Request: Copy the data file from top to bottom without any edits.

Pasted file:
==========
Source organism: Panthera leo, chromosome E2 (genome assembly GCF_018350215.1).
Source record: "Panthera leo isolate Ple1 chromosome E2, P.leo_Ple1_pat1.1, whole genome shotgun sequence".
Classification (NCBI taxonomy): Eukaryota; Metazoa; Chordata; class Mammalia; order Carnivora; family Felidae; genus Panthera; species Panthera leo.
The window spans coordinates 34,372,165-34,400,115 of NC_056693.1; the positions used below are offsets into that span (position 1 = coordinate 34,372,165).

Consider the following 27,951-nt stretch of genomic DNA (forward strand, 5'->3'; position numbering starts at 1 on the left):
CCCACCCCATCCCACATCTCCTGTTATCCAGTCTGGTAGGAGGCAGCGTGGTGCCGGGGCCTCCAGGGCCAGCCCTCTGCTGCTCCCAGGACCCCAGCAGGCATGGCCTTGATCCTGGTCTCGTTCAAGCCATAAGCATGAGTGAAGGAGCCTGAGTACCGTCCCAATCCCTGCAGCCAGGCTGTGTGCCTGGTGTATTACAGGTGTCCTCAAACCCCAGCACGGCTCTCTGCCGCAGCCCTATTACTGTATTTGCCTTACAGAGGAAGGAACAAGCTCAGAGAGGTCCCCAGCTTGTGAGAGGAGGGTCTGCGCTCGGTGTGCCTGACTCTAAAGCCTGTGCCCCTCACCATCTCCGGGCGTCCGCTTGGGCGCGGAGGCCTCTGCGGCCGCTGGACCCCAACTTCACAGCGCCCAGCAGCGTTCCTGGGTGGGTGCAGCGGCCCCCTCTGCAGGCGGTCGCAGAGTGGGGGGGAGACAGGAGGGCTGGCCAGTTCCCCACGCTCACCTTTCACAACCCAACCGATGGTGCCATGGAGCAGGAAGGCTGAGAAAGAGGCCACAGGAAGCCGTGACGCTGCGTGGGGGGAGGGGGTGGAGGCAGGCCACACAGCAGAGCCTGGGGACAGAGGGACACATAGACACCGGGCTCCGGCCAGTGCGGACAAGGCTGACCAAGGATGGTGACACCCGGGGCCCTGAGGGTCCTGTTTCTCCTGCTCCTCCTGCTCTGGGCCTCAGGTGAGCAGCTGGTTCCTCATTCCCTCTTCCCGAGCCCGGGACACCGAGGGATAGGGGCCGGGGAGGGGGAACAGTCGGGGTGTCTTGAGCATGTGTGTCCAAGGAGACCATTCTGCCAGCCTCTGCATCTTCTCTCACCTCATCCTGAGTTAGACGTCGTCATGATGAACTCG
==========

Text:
Source organism: Panthera leo, chromosome E2 (genome assembly GCF_018350215.1).
Source record: "Panthera leo isolate Ple1 chromosome E2, P.leo_Ple1_pat1.1, whole genome shotgun sequence".
Classification (NCBI taxonomy): Eukaryota; Metazoa; Chordata; class Mammalia; order Carnivora; family Felidae; genus Panthera; species Panthera leo.
The window spans coordinates 34,372,165-34,400,115 of NC_056693.1; the positions used below are offsets into that span (position 1 = coordinate 34,372,165).

Consider the following 27,951-nt stretch of genomic DNA (forward strand, 5'->3'; position numbering starts at 1 on the left):
CCCACCCCATCCCACATCTCCTGTTATCCAGTCTGGTAGGAGGCAGCGTGGTGCCGGGGCCTCCAGGGCCAGCCCTCTGCTGCTCCCAGGACCCCAGCAGGCATGGCCTTGATCCTGGTCTCGTTCAAGCCATAAGCATGAGTGAAGGAGCCTGAGTACCGTCCCAATCCCTGCAGCCAGGCTGTGTGCCTGGTGTATTACAGGTGTCCTCAAACCCCAGCACGGCTCTCTGCCGCAGCCCTATTACTGTATTTGCCTTACAGAGGAAGGAACAAGCTCAGAGAGGTCCCCAGCTTGTGAGAGGAGGGTCTGCGCTCGGTGTGCCTGACTCTAAAGCCTGTGCCCCTCACCATCTCCGGGCGTCCGCTTGGGCGCGGAGGCCTCTGCGGCCGCTGGACCCCAACTTCACAGCGCCCAGCAGCGTTCCTGGGTGGGTGCAGCGGCCCCCTCTGCAGGCGGTCGCAGAGTGGGGGGGAGACAGGAGGGCTGGCCAGTTCCCCACGCTCACCTTTCACAACCCAACCGATGGTGCCATGGAGCAGGAAGGCTGAGAAAGAGGCCACAGGAAGCCGTGACGCTGCGTGGGGGGAGGGGGTGGAGGCAGGCCACACAGCAGAGCCTGGGGACAGAGGGACACATAGACACCGGGCTCCGGCCAGTGCGGACAAGGCTGACCAAGGATGGTGACACCCGGGGCCCTGAGGGTCCTGTTTCTCCTGCTCCTCCTGCTCTGGGCCTCAGGTGAGCAGCTGGTTCCTCATTCCCTCTTCCCGAGCCCGGGACACCGAGGGATAGGGGCCGGGGAGGGGGAACAGTCGGGGTGTCTTGAGCATGTGTGTCCAAGGAGACCATTCTGCCAGCCTCTGCATCTTCTCTCACCTCATCCTGAGTTAGACGTCGTCATGATGAACTCG